So far, the history of Europeans has been analyzed with the help of ancient settlements and tools that ancient inhabitants left behind. Now two new studies shed light on the history of Europe using DNA samples of 170 skeletons unearthed from various parts of Europe. One study was conducted by researchers at the Harvard University while another was by archaeologists at the University of Copenhagen. Both studies were published in the journal Nature.
The first group of migrants came to Europe 45,000 years ago
Both studies suggest that three groups of humans came to Europe at different points in history. The first group was of hunter-gatherers, who came about 45,000 years ago. The second group came about 8,000 years ago. It consisted of farmers from the Near East. Finally, a group of nomads from western Russia, called Yamanya, came to Europe about 4,500 years ago.
Researchers from either team agreed that the Yamanya language gave rise to many of the modern European languages. When the farmers from Turkey arrived about 8,000 years ago, the hunter-gatherer group did not disappear. They managed to survive in various parts of Europe. About 5,000 years ago, the DNA of hunter-gatherers started appearing in the genes of farmers, which suggests inter-breeding.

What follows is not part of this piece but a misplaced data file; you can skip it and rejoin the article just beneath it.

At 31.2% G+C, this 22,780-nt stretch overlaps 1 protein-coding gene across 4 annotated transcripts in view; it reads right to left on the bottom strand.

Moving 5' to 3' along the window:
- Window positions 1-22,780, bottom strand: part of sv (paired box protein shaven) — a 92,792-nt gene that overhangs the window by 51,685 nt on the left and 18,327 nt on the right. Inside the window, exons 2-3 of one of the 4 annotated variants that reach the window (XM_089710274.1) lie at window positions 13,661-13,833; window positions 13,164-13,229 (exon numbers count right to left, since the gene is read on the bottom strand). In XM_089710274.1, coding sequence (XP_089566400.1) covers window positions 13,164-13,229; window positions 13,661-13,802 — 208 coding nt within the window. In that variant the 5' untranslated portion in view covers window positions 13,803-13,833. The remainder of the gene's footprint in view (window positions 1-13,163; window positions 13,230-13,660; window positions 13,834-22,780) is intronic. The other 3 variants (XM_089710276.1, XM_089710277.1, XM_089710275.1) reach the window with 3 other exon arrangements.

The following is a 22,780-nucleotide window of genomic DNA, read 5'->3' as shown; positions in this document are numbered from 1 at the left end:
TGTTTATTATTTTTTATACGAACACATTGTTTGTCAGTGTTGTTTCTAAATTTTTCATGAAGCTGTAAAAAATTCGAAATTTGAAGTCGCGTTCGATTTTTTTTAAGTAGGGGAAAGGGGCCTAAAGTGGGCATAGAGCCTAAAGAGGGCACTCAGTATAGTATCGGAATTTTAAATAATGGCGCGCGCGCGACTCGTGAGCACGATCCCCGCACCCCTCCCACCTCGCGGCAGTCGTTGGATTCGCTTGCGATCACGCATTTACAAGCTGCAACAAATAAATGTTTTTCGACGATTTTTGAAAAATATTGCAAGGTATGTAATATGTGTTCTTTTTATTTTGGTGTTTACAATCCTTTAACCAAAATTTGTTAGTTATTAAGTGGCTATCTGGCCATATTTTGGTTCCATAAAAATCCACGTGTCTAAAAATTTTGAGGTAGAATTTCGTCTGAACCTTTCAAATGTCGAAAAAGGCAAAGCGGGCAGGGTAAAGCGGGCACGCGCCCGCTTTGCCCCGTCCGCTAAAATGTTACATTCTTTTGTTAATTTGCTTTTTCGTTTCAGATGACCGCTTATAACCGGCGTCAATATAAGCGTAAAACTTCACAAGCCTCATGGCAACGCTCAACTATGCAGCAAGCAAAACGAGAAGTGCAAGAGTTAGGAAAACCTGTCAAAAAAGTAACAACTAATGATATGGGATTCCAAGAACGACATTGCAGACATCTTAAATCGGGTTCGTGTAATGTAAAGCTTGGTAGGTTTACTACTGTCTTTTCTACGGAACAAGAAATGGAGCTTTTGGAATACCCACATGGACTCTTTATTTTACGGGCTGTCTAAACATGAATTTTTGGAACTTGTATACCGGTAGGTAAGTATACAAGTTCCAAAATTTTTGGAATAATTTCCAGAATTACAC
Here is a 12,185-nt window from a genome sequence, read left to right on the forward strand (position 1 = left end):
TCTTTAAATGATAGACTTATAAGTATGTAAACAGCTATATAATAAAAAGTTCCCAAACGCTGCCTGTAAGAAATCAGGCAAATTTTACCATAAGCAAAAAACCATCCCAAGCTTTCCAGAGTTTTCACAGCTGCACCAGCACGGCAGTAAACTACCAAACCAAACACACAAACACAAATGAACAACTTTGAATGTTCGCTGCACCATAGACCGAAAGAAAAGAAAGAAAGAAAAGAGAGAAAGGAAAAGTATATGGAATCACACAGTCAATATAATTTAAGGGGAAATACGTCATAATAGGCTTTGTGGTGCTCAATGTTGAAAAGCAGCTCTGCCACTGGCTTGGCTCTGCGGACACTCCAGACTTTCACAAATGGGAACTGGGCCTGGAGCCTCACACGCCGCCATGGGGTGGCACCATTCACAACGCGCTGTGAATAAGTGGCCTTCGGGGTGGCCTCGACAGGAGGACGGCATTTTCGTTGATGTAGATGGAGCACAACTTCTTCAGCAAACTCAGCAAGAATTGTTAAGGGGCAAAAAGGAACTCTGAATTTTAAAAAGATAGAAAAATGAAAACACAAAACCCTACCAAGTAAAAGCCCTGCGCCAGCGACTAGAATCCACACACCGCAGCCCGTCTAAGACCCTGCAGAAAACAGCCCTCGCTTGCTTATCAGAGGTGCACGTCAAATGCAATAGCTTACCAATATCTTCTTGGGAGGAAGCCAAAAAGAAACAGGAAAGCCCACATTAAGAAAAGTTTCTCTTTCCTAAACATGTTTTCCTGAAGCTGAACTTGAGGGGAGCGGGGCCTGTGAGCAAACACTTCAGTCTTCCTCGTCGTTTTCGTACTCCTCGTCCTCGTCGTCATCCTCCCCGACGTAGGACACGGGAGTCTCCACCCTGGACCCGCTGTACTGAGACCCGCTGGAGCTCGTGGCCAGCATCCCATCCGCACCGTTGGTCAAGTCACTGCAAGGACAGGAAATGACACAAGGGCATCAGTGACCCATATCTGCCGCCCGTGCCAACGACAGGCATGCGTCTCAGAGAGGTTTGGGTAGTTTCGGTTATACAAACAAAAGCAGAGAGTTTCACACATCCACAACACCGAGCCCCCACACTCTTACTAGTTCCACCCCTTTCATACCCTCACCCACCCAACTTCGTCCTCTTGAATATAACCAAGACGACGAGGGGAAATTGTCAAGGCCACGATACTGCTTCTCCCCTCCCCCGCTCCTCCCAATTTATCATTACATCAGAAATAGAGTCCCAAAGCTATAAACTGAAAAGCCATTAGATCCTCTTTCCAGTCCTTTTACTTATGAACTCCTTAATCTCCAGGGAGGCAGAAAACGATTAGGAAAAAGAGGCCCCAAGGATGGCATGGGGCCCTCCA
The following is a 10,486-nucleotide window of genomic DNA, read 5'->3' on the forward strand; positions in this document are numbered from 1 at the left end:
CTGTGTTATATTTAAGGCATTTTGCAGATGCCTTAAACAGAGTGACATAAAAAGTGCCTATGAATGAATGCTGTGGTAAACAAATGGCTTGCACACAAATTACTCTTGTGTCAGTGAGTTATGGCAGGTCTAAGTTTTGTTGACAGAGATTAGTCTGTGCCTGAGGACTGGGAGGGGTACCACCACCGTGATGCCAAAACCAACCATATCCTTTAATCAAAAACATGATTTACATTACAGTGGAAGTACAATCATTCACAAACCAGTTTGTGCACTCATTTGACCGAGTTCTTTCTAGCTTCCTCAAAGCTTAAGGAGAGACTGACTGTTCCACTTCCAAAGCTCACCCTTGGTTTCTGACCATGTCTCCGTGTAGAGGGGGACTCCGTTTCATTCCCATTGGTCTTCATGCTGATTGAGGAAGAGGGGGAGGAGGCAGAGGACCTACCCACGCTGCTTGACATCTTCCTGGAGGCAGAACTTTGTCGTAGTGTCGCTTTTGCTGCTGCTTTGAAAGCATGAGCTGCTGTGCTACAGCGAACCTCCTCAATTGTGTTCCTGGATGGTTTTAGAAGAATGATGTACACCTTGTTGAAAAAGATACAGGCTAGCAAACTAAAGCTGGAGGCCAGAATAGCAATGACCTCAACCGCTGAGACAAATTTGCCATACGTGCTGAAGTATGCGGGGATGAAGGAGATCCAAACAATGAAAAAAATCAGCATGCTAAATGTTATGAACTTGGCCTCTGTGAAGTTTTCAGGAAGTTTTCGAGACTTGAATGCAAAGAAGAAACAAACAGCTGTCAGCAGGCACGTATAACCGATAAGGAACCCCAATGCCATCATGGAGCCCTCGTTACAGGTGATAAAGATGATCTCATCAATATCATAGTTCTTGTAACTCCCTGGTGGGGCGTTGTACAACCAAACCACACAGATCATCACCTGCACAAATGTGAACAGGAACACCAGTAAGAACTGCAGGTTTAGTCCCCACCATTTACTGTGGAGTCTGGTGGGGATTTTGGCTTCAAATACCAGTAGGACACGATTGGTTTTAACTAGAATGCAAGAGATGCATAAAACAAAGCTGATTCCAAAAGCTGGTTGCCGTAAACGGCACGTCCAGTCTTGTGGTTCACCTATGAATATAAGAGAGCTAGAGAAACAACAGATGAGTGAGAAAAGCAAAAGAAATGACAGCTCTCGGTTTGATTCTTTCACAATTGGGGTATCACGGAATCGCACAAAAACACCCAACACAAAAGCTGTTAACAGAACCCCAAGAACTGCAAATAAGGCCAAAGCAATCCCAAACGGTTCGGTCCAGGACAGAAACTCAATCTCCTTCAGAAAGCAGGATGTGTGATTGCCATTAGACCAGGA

Yamanya gave Europeans their brown eyes, pale skin
A new kind of DNA arrived about 4,500 years ago, and this DNA is very common in most of the modern Europeans. Both groups of archaeologists found that the new DNA matched skeletons in the Yamanya graves in Russia and Ukraine. Yamanyas brought metal skills and a genetic mutations that allowed Europeans to tolerate drinking cow’s milk.
Eske Willerslev of the Copenhagen team said, “The genetic composition and distribution of peoples in Europe and Asia today is a surprisingly late phenomenon.” It is only a few thousand years old. Europeans also got their pale skin and brown eyes from the Yamanya.
The Yamanya people used horses to manage their herds of sheep, and followed their livestock with wagons full of water and food. David W. Anthony, the co-author of the Harvard study, said that the expansion of Yamanya people in Europe was peaceful.